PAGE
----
There exists an undercurrent of racial bias and discrimination in our country, difficult to quantify and even harder to address without getting the kinds of out of whack reactions Obama's comments have provoked. In a book just published (The American Non-Dilemma: Racial Inequality Without Racism, April 2013, Russell Sage Foundation), the author, sociologist Nancy Ditomaso "convincingly argues that America's enduing racial divide is sustained more by whites' preferential treatment of members of their own social networks than by overt racial discrimination. So, do all of us have some kind of hidden racial bias? A few years ago Dateline NBC brought together a group of white and black volunteers to address that very question. They replicated an earlier test created by Mahzarin Banaji, Harvard, and Anthony Greenwald, University of Washington. Respondents viewed a series of photos of whites and blacks, along with a random set of words that were either "good" or "bad," and asked to link them to either the white or black portrait. What their studies show is that "something like 79 or 80 percent of white Americans who take the test show a preference for white (people) over black," (as indicated by the positive word links). It also showed that 42 percent of Blacks showed a preference for whites, while only 17 percent of whites showed a preference for Blacks. Says Greenwald, "We find that frequently some people are disturbed by their results" -- because they describe themselves as without racial bias. "We all might be prejudiced in ways we're not aware," said Banaji.
Dateline NBC concluded by saying, "This test suggests that when it comes to the potent question of race, our subconscious is making decisions everyday. They're decisions that in real time in real life have real consequences."
Precisely the point Obama is making... eloquent ... raising awareness and sensitivities... personalizing the issues... challenging us to think... to learn -- and he's getting roasted by the right for it. The subtle forms of discrimination that Obama has described are just as bad, if not worse, than overt discrimination -- and difficult if not impossible to mitigate through laws and legislation. Subtle, perhaps unconscious reflexes like locking car doors when a black person passes by; tightening your grip on your purse when a black person gets in an elevator with you; being followed in a store for no reason other than you're a black person.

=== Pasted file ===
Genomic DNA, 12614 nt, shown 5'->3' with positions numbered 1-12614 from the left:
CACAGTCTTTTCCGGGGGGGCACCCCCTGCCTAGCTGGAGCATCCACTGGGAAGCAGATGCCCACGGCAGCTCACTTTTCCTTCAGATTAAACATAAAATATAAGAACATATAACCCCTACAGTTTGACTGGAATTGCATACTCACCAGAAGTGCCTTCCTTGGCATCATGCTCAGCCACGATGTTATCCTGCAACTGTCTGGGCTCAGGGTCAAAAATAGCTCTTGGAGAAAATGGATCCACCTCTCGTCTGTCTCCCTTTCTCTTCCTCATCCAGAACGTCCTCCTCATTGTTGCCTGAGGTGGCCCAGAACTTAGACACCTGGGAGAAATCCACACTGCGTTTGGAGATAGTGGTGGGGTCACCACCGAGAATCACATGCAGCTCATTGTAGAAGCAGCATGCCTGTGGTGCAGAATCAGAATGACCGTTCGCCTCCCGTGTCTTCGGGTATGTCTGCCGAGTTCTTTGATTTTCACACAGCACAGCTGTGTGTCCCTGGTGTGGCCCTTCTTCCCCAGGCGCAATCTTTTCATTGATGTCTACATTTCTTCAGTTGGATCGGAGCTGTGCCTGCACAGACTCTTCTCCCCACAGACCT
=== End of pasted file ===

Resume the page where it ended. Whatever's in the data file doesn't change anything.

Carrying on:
No, these issues require a deep and personal examination of our own thoughts and beliefs, and how we reflect them, and we may not even be aware we're guilty of the kinds of subtle discrimination Obama is describing.
The response from the right? He's a racist. Race-baiter. Reprimander in Chief. Conservative blogger Dan Riehl declared the president "the first Racist in Chief." Stoked the flames of racial tensions? Dividing the country? People are mad as hell?
Good! It is about time, and it could only be provoked on this scale by our first black president. (It is noteworthy that these vitriolic responses have not yet included the kinds of violence we experienced throughout the '60s -- a definite sign of improved, informed sensibilities). Now maybe people will honestly think about and then genuinely address the corrosive undercurrent of racism that continues to exist in America. We are all part of it, good, bad and especially the ugly. Until then? United we stand? Divided, we fall! And we are stumbling.